The truth is that we should have the greatest respect for Mr. Wynne's work, with all its crudities, if it bore the impress even of the vulgarest fanaticism. If he had one thing which could be called an opinion we could forgive him everything. But he seems to dawdle round all sides of a question, like a drunkard going continually round a house because he cannot find the door. For example, he enunciates, as we have said, a rather innocently complimentary view of the Jews, and declares that "God still loveth them," because "whate'er they touch turns golden in their hands"- a somewhat poor and snobbish reason for doing justice to the countrymen of Isaiah. But while in this passage he seems as Semitic as a South African Imperialist, we find him a few verses back offering in a confused way an insult to Israel of which M. Drumont would be ashamed. He says they have a "shifty trace" in their eyes and that they are-
"Wanderers upon the face of God's fair earth,
And cursed, like Cain, with murder from their birth."
Whether this means that a Jew is from his birth continually murdering, or continually being murdered, we cannot tell; but in either case it seems a trifle indecent.

This is only one instance, but it is typical of Mr. Wynne's attitude on all subjects. It is not that he does not say anything, but that he does not think anything- that is the outrage.

It would be difficult to say which is the most unpoetical line in the poem. In a work which contains such lines as "We judge from our own standpoint- that of sin," "Consider too, the progress man has made I" and "The atheist argues that the Christian Creed," the difficulty will be easily understood. But, upon the whole, we think the palm must be given to the couplet:-
"The natural order of development
Is from the unit to the family."
There are some lines, indeed, which might lay Mr. Wynne open to a severer charge than that of being prosaic. We do not believe him to be guilty of deliberate plagiarism. But certainly a great deal of carelessness and vagueness of mind is required to excuse such lines as "The paths of pleasure flower but to the grave"- "For God reveals himself in many ways" and the almost precise repetition of one of Mr. William Watson's phrases in the line "lights to the lily, reddens to the rose."

We wish to say as little as possible on the subject of the long, loose, and wearisome argument on the subject of religion which takes up so many pages of Ad Astra. We will only remark that we sincerely hope that the time will come when preachers, hymn-writers, and pious poets will realise that there is a very deep and menacing truth at the bottom of the commandment, "Thou shall not take the name of the Lord thy God in vain." That a man shall not use the strongest words so as to make them weak is emphatically one of the ten commandments of literature. The law against taking the Name in vain is, for some strange reason, generally understood as dealing with jokes upon serious subjects. But a joke is not necessarily vain, it is generally highly significant. Job and Elijah jest constantly on serious subjects. But to use the greatest names in our language, the words that are, as it were, too great for the mouth, again and again like a worn-out stamp, in trivial arguments, in cocksure explanations, in mere rhetorical padding; this, which resounds from hundreds of pulpits and sacred lyres, is indeed, to our minds, the sin against the Name, and it is this that Mr. Wynne never ceases from committing.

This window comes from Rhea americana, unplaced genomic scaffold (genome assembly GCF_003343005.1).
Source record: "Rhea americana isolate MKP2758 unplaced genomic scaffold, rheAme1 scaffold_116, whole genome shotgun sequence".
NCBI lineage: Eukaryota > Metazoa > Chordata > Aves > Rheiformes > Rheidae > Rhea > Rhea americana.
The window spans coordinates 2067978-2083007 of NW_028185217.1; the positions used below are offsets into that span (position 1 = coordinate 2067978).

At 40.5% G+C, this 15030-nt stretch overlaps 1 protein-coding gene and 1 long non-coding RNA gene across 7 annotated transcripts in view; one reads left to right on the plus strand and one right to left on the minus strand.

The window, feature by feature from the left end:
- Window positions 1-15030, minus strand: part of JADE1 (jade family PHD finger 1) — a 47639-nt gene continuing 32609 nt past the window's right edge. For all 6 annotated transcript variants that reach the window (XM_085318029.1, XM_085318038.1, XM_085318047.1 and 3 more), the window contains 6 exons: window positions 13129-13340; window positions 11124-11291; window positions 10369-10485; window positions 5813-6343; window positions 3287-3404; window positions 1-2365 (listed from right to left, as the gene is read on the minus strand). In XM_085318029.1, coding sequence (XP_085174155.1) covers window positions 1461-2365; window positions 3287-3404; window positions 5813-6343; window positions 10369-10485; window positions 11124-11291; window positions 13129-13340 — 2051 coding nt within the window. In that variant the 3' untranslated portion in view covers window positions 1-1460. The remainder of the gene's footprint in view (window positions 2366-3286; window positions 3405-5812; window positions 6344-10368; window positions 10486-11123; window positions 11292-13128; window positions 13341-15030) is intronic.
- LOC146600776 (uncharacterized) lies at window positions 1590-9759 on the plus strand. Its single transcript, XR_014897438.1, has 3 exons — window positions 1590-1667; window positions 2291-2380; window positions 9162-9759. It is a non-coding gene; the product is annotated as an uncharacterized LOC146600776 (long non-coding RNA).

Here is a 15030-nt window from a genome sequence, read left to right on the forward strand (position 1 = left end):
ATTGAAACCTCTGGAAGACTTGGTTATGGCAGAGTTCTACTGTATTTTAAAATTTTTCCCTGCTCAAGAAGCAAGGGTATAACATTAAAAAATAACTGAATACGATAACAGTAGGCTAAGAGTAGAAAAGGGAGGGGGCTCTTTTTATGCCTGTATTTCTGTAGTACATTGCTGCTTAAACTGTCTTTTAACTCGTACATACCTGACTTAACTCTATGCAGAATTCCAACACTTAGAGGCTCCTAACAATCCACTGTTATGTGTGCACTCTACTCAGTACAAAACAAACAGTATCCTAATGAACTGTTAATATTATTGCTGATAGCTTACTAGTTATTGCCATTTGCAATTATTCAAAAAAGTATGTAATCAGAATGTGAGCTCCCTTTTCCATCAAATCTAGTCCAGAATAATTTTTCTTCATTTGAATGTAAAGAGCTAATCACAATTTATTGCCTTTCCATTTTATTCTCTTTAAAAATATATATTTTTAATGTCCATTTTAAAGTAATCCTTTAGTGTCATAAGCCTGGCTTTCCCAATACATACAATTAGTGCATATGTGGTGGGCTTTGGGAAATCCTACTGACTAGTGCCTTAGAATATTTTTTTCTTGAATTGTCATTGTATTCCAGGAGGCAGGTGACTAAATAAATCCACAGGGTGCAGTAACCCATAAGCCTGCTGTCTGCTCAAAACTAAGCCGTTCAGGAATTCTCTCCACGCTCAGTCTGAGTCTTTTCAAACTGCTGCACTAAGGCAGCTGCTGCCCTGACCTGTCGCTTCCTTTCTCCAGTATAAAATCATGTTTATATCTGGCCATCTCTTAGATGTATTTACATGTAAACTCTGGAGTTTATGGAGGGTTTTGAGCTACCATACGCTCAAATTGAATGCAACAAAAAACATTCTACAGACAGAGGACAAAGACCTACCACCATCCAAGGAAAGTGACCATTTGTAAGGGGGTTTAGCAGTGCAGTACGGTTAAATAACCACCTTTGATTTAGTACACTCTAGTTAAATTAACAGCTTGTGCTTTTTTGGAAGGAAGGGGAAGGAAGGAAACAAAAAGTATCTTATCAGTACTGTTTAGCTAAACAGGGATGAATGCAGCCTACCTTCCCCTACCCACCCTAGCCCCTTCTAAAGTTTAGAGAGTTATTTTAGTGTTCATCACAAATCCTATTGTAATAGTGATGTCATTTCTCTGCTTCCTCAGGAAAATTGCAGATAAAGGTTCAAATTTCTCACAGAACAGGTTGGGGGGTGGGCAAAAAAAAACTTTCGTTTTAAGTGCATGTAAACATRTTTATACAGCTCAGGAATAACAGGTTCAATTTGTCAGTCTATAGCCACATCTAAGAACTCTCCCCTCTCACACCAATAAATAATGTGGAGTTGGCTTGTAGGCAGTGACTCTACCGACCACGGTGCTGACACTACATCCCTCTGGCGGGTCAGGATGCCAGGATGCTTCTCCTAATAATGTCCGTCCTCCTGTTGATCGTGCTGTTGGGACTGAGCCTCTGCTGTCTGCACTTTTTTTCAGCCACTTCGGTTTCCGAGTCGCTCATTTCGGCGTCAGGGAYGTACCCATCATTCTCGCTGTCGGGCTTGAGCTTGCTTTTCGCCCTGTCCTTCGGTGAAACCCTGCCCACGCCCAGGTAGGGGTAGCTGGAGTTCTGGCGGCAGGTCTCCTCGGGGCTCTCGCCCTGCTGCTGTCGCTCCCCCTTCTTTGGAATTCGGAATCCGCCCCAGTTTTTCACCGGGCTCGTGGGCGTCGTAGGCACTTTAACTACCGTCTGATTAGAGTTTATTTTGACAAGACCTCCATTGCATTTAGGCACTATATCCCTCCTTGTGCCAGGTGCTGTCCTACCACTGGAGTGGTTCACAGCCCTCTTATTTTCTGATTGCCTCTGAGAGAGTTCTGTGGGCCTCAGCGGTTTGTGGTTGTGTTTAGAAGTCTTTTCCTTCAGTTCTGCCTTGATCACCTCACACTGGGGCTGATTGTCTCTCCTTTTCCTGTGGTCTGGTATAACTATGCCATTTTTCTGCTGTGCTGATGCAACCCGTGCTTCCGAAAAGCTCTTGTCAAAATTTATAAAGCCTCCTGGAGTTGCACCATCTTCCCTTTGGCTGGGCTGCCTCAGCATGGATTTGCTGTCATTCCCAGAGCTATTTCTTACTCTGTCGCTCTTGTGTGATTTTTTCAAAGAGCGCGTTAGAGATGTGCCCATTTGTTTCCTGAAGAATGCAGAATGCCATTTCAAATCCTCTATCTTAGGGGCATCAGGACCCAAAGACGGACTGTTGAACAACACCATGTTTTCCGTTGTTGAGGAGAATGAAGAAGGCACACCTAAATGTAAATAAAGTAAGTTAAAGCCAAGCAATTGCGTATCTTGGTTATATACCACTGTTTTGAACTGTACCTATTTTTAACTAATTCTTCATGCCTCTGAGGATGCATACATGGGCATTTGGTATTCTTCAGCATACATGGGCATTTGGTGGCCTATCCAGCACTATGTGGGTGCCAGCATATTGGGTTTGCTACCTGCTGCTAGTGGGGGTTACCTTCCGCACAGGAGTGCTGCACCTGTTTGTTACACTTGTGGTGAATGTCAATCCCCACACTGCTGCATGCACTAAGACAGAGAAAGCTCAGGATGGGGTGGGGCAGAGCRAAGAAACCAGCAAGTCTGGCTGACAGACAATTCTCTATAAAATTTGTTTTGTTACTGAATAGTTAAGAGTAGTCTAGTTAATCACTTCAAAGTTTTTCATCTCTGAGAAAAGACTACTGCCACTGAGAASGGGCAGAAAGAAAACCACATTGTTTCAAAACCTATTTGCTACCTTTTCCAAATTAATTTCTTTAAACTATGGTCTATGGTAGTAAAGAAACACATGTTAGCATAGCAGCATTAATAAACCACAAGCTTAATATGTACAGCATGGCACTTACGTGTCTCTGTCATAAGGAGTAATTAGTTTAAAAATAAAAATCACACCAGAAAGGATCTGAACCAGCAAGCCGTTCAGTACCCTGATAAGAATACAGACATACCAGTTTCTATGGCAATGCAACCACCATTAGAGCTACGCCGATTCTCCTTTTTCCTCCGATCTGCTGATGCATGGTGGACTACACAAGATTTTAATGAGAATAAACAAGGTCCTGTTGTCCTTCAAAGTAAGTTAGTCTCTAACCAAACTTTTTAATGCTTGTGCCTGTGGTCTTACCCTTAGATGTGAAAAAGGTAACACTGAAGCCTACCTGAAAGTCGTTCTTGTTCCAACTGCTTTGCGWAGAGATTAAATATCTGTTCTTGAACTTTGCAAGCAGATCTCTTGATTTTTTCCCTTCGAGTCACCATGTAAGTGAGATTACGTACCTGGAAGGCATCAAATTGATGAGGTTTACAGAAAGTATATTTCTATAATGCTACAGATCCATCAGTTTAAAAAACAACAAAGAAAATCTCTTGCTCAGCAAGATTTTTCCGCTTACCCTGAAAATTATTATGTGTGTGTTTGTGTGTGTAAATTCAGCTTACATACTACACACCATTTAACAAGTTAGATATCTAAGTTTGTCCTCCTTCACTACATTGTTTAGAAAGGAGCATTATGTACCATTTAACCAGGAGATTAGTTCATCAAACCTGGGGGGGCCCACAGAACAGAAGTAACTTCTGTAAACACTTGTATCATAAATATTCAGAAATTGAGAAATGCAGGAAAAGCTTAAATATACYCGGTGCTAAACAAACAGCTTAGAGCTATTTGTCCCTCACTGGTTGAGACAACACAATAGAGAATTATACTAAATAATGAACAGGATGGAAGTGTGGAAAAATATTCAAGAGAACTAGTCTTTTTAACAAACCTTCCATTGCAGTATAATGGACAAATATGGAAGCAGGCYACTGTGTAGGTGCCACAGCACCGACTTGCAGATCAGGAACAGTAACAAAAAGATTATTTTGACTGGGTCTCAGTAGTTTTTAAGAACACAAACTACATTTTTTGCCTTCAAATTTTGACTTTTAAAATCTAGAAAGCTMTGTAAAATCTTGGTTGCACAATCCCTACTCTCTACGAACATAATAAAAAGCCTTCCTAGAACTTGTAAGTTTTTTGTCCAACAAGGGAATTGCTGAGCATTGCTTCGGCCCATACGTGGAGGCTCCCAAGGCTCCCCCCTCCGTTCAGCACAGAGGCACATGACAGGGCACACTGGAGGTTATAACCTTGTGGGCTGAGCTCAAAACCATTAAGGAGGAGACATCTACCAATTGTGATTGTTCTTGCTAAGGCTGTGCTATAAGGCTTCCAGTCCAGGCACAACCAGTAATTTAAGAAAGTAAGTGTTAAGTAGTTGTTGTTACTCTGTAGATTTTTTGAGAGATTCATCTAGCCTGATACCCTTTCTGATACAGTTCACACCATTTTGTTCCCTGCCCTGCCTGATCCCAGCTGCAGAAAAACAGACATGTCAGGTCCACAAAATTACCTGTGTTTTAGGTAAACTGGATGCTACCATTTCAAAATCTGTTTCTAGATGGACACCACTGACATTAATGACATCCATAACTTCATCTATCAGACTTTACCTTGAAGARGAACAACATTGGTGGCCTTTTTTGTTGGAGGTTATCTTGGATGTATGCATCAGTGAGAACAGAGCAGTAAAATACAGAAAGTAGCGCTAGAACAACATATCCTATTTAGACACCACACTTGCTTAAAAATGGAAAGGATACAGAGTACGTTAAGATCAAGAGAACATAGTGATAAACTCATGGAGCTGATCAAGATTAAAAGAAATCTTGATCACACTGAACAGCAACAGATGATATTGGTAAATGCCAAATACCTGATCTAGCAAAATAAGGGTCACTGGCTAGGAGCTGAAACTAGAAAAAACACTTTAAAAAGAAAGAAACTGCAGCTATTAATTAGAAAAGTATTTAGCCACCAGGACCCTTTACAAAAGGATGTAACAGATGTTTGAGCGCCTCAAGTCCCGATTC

Since the appearance, or appearances, of Ad Astra, Mr. Wynne has published a volume of lyrics. Of these we will quite only one poem, and that a short one:-
"Home returning in a shower
Found that I was smiling,
Just the very time and hour
Most men would be riling.
Thus, though Nature prove unkind,
Only a poetic mind
Can laugh without reviling."
That is all. It will be noticed that Mr. Wynne is not ill satisfied with himself, despite the strange modesty which leads him to deprive the second line of a nominative personal pronoun. It is, indeed, this astonishing haughtiness of his which has led us to consider his claims at such length. Posters and sky-signs are, we are told, to be seen all over London stating that Ad Astra is the "Book of the Year," and even, as one dark humourist (perhaps Mr. Max Beerbohm) is reported to have said "the finest religious poem of the century." To permit this gentleman to dance upon the graves of Browning and Tennyson was a feat beyond our tolerably tough clemency. Nevertheless, we do not wish to take the matter too solemnly, and we have endeavoured to prove that we possess a "poetic mind" by a fixed endeavour to "laugh without reviling."